Before we can start programming we need a way of typing in our code, creating graphics and sounds, and then running our code so we can see if it works or not. No matter what programming language you’re using you need what’s known as a development system. This is simply a collection of software running on your computer that lets you create programs.
For these courses were going to be using a development system called TIC 80. This is an application that runs on your computer or tablet that makes it very easy to learn to code by writing games programs. Everything you need is here. A code editor where we can type in our code, a sprite editor where we can design our graphics, and sound and music editors where we can design sound effects and create music tracks. The whole system is very beginner friendly and takes less than one minute to install so you can be read to code in no time at all.
TIC 80 is completely free to download and use. If you go to tic.computer and click the create link at the top you will get to the download page.
There are downloads for different computer systems so simply select the version for your device. There are instructions for each type of computer system on the TIC 80 website so make sure you check these out to complete the installation. Usually the download is an archive file that contains the actual application. Simply open the archive file and then drag the application file to somewhere suitable on your computer. If you then open the application you should go straight into TIC 80.
Note that some operating systems might not recognise TIC 80 to begin with. In windows you might get a Windows Defender dialogue pop-up. Simply click the More Info link and you’ll see a Run Anyway button appear. Click this and windows will open up the programme.
When you first start TIC 80 you will be taken to the console screen. Here you can type various commands to manage your files and program. Some of the commands you will need to use our:
save <filename> – saves your current programme
ls – shows a list of the files in the current folder
load <filename> – loads a previously saved program
mkdir <directory> – makes a new folder
cd <directory> – takes you into a folder
run – runs the current programme
folder – opens the folder where your programs are stored in your computer’s file system
For a full list of commands have a look at the TIC80 Wiki page.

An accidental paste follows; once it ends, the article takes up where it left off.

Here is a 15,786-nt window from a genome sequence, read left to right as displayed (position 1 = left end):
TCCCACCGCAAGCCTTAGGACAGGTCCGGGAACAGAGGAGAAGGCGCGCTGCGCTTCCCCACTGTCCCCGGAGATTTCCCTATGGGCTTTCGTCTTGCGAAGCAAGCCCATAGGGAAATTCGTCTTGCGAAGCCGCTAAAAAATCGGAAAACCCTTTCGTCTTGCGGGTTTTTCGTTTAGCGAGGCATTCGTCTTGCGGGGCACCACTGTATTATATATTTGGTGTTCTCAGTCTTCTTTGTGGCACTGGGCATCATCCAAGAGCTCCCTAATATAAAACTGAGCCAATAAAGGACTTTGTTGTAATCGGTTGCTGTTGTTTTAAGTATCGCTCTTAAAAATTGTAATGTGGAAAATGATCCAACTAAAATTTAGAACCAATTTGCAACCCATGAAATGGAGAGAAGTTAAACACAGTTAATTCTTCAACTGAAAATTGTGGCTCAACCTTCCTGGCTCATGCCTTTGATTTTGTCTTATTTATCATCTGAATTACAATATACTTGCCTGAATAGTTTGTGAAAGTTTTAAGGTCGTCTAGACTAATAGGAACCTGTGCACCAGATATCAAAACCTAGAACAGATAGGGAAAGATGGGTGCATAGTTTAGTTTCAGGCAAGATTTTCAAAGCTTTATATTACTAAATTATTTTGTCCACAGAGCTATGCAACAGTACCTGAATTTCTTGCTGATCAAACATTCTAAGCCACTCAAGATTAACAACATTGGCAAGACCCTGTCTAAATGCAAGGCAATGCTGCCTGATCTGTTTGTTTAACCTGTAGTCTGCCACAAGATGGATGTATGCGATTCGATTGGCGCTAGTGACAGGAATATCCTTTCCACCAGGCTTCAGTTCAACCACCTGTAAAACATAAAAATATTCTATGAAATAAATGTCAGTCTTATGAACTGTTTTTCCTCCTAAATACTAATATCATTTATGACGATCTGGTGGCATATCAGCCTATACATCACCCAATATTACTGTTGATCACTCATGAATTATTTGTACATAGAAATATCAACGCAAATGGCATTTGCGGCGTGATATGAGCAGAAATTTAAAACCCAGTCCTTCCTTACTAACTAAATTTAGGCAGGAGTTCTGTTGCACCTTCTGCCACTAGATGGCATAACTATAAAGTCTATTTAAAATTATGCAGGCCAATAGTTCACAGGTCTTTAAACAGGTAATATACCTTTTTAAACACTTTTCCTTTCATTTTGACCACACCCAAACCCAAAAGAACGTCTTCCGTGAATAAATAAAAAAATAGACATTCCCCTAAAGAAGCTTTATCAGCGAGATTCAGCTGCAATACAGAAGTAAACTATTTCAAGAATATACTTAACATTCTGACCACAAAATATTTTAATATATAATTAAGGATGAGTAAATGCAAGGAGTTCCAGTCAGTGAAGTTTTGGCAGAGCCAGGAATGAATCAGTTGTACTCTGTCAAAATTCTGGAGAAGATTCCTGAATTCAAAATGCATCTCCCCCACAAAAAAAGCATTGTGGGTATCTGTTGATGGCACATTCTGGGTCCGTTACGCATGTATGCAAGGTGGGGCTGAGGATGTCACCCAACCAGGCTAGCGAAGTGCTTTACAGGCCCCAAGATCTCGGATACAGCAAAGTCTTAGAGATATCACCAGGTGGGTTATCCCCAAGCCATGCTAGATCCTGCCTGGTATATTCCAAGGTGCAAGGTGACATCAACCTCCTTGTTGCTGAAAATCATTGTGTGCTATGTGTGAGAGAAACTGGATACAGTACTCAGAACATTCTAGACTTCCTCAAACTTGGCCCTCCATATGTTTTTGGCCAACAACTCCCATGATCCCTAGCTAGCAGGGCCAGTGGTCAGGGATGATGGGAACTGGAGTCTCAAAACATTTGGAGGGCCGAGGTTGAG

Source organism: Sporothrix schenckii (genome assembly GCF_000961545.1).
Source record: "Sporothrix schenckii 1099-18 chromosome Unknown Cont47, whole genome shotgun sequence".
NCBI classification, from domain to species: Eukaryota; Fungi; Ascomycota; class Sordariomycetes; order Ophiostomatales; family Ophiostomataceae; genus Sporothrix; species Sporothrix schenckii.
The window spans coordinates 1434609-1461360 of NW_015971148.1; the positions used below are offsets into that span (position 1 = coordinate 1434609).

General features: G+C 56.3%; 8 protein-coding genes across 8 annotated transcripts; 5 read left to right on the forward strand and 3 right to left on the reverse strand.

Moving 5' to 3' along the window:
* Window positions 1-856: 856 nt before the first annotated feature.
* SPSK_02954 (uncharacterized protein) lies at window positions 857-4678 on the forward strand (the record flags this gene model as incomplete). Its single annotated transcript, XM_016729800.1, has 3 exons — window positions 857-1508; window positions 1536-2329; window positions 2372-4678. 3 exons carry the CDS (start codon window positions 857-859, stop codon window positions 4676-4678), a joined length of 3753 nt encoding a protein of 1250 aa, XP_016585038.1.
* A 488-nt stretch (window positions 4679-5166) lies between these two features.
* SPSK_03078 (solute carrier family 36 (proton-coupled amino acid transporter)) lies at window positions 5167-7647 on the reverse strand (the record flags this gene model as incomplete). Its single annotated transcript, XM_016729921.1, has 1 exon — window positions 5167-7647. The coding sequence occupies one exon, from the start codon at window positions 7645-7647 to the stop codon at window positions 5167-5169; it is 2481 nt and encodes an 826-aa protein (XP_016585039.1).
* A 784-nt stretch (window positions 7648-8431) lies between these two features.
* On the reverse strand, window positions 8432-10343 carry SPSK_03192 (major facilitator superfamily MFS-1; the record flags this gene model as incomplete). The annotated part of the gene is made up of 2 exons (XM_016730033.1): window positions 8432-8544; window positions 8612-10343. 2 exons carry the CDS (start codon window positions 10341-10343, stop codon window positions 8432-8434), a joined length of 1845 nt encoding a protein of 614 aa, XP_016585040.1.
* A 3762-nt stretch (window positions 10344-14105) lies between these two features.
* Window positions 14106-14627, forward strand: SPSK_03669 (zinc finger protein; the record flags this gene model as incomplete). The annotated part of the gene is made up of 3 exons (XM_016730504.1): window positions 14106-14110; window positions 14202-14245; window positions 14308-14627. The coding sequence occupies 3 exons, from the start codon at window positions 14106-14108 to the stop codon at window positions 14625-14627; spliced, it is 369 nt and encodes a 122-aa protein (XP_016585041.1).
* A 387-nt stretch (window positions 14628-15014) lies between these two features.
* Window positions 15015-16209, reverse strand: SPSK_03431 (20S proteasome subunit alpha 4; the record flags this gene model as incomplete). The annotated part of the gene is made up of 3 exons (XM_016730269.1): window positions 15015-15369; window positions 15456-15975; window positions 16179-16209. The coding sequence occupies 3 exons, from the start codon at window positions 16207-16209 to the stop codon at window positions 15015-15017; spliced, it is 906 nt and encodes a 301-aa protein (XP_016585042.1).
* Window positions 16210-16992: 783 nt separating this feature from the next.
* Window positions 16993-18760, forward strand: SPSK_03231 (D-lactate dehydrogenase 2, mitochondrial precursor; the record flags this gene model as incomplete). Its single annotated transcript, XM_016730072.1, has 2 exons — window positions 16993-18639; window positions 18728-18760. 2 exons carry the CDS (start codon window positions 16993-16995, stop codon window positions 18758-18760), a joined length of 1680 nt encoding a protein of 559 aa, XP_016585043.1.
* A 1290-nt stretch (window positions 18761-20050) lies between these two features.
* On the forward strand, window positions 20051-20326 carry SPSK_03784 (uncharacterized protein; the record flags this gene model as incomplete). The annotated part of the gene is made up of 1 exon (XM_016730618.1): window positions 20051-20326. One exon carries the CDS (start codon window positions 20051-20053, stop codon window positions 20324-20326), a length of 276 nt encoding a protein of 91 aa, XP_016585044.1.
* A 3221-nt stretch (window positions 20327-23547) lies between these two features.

TIC 80 uses three modes which you can switch between by pressing the escape key on your keyboard. The first mode is the console screen which is the first one you get to when you open the program. Pressing escape will take you to the creating screen where you can type in your code and create graphics and sounds. Pressing escape from there will take you back to the console screen. If you run a program TIC 80 will go into its running mode but you can press escape at any time to return to the console.
From the console screen pressing escape takes you into the creating mode. This is where we’ll do all of our work. If you look in the top left corner of the screen you will see a number of small icons. These take you to the different parts of the creating mode. From left to right they are code editor, sprite editor, map editor, sound editor, music editor. As we go through the course you will become familiar with what each of these screens do. For now just get used to switching between them by clicking the relevant icons.
To the right of center there are the usual cut, copy, paste, undo and redo icons. Then to the left there is the font size switcher, run button, search icon, goto line icon and lastly the function finder.
Don’t worry about having to remember any of this. It will all become second nature once you start working your way through the lessons. For now using the escape key to switch screens is all you need to know. I’ll show you everything else as we go.
So that’s a very quick overview of the TIC 80 development system. Make sure you watch the video for full instructions on how to download and install the software and a quick run through of the features I’ve listed above. Once you got that all set up and running were ready to learn to code.